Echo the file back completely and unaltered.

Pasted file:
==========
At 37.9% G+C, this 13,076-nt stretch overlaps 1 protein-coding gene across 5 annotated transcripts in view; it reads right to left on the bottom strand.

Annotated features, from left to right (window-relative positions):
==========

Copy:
At 37.9% G+C, this 13,076-nt stretch overlaps 1 protein-coding gene across 5 annotated transcripts in view; it reads right to left on the bottom strand.

Annotated features, from left to right (window-relative positions):